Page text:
What’s the biggest reason to work less?
It affects your ability to make decisions. What’s the biggest reason business fail to grow or go out of business? Read Execution or Bad Choices – Why Do Businesses Fail to discover.
If you’re a busy business leader, working more doesn’t carry and high ROI. Every business leader is looking for a return on investment, whether its from themselves, their people, the equipment or location they occupy.
We’ve already shared ideas on how willpower decreases your effectiveness in LIE #4 – Willpower is Always on Will-Call and Willpower Rules Your Performance.
In Jeff Sutherland’s Scrum: The Art of Doing Twice the Work in Half the Time Sutherland shares two research stories to show how decision-making is impaired when subjects worked too long.
Why Parole or Not: A Sandwich
In April of 2011, Israeli researchers published research about decision making. Their paper, titled “Extraneous Factors in Judicial Decisions,” reviewed a thousand judicial rulings by eight Israeli judges who presided over two different parole boards. The vast majority of the decisions the judges looked at were requests for parole.
Using years of experience and wisdom, these judges make critical decisions affecting not only the lives of the prisoners and their victims but the well-being of the community as a whole. Each day they heard between fourteen and thirty-five cases.
If you were a prisoner, what was the biggest factor in whether you’d go free or not?
True remorse, perhaps? Your reformation and behavior in prison? The severity of your crime?
None of those, actually. It turns out what really mattered was how long it had been since the judge had had a sandwich.
The researchers looked at what time judges made decisions, whether clemency was granted, and how long it had been since the judges had had a snack.
If they’d just gotten to work, or back from a snack break, or back from lunch, they made favorable decisions more than 60 percent of the time. That rate dropped to nearly zero by the time of the next break.
Researchers discovered after a short break, judges came in with a more positive attitude and made more lenient decisions. They displayed more imagination and capacity to see that the world, and people, could change, could be different. But as they burned up their reserves of energy, they began to make more and more decisions that maintained the status quo.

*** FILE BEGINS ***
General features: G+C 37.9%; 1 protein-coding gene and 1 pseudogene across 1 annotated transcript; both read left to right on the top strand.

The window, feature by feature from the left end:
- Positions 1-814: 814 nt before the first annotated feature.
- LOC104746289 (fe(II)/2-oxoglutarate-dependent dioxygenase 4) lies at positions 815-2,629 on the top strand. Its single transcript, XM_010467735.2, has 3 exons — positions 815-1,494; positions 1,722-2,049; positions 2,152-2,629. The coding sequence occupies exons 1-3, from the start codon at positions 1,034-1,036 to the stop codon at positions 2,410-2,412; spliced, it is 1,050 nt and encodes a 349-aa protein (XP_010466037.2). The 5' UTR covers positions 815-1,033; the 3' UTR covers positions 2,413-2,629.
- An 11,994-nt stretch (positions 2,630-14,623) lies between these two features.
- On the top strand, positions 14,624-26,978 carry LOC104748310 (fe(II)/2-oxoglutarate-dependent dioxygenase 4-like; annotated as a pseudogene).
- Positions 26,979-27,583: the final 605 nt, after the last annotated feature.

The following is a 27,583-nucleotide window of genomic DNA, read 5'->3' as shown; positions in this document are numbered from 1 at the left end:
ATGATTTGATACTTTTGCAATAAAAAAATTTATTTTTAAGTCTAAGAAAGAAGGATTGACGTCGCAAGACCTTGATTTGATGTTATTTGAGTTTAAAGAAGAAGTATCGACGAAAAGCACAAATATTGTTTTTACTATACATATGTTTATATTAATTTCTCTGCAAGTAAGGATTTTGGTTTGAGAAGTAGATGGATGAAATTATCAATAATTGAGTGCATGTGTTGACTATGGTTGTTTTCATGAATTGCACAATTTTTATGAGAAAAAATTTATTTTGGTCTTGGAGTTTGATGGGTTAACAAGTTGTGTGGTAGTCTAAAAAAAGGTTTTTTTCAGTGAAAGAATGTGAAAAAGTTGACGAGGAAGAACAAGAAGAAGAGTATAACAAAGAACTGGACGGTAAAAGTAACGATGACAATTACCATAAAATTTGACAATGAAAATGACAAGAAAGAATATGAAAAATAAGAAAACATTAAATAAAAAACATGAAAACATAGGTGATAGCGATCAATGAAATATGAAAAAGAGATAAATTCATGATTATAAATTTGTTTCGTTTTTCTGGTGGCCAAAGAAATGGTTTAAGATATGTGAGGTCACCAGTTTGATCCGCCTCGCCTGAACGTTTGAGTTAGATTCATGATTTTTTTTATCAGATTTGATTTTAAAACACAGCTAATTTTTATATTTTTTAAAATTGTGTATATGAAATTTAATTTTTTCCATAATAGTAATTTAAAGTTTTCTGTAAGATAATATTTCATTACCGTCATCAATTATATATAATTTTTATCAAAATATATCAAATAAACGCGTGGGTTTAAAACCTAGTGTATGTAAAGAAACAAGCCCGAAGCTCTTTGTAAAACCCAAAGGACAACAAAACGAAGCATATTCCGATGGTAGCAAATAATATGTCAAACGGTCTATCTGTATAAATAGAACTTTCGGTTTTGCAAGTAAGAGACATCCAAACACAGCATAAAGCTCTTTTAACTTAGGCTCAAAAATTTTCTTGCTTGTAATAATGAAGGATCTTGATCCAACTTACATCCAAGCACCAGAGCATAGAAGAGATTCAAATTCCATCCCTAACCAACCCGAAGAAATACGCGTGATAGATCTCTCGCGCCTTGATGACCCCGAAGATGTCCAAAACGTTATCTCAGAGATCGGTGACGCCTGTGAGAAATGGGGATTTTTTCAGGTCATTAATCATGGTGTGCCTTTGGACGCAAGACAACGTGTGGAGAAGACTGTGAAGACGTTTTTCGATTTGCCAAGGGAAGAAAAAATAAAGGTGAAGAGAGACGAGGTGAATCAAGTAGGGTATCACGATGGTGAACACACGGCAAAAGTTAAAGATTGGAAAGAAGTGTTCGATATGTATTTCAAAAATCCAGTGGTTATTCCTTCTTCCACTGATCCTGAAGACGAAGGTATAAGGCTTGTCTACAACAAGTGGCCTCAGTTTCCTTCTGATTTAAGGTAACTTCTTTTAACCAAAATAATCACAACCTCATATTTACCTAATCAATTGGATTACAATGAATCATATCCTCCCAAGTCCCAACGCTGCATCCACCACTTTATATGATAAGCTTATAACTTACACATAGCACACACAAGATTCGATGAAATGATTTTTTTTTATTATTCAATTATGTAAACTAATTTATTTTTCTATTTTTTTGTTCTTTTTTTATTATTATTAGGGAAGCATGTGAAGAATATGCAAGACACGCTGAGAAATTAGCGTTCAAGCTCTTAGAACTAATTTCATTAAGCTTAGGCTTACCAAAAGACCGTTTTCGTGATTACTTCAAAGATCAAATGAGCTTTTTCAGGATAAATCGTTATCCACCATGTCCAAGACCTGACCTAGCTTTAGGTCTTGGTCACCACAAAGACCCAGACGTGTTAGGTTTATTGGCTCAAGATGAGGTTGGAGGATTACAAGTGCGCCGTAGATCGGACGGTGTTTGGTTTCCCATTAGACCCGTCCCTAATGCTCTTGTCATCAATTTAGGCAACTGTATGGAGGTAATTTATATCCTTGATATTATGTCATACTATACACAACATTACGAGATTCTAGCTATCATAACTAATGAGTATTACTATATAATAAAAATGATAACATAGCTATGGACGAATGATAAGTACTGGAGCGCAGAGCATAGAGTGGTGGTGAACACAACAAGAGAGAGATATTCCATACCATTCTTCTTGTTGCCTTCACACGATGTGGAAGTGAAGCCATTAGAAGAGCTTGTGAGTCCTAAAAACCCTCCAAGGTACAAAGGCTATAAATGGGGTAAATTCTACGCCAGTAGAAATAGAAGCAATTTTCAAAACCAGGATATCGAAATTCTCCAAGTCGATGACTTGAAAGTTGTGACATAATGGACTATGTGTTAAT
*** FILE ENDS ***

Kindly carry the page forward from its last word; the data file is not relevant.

If you asked these judges if they were certain they were making equally good decisions each time, they’d be offended. But numbers, and sandwiches, don’t lie.
Sutherland notes, “When we don’t have any energy reserves left, we’re prone to start making unsound decisions. This phenomenon has been labeled “ego depletion.” The idea is that making any choice involves an energy cost. It’s an odd sort of exhaustion—you don’t feel physically tired, but your capacity to make good decisions diminishes. What really changes is your self-control—your ability to be disciplined, thoughtful, and prescient.”
Ice Water Test
Another fascinating experiment shows how important self-control is. A group of researchers wanted to know how making decisions affects self-control. So they gathered for their psychological research a group of collegiate undergraduates. They had one set of them make a bunch of decisions.
Students were presented with different products and asked to choose which they preferred. They were told to think carefully because they’d be given a free gift at the end of the experiment, and their preferences would decide what they’d get. The other set of students had no decisions to make.
The questions asked were challenging such as:
- What kind of scented candle do you like—vanilla or almond?
- What kind of shampoo brand do you prefer?
- Do you like this kind of candy or that?
Then they were given the classic test of self-control: How long can you hold your hand in ice water?
Whatever resource is burned up by making decisions is also used up in self-regulation. The students who’d made all the product decisions simply couldn’t hold their hands in the icy water as long as the control group that had been spared the decisions.
There is a limited number of sound decisions you can make in any one day. As you make more and more, you erode your ability to regulate your own behavior. You start making mistakes—eventually, serious ones.
As the Maxwell Curve shows (see graph), those bad decisions impact productivity.
Sutherlands encourages, “So go home at five. Turn off the cell phone over the weekend. Watch a movie. Perhaps, most important, have a sandwich. By not working so much, you’ll get more and better work done.”
Scrum asks those who engage in it to break from the mind-set of measuring merely hours. Hours themselves represent a cost. Instead, measure output. Who cares how many hours someone worked on something? All that matters is how fast it’s delivered and how good it is.
A reminder from the Scrum TAKEAWAYS
Working Too Hard Only Makes More Work. Working long hours doesn’t get more done; it gets less done. Working too much results in fatigue, which leads to errors, which leads to having to fix the thing you just finished. Rather than work late or on the weekends, work weekdays only at a sustainable pace. And take a vacation. Don’t Be Unreasonable. Goals that are challenging are motivators; goals that are impossible are just depressing.
have you ever worked long hours to save a project? Do you have people in your organization who often ride in on a white horse (so to speak) to salvage a project, sales incentive, or challenging situation?
Next blog we’ll explore why if you need a hero to get things done, you have a problem.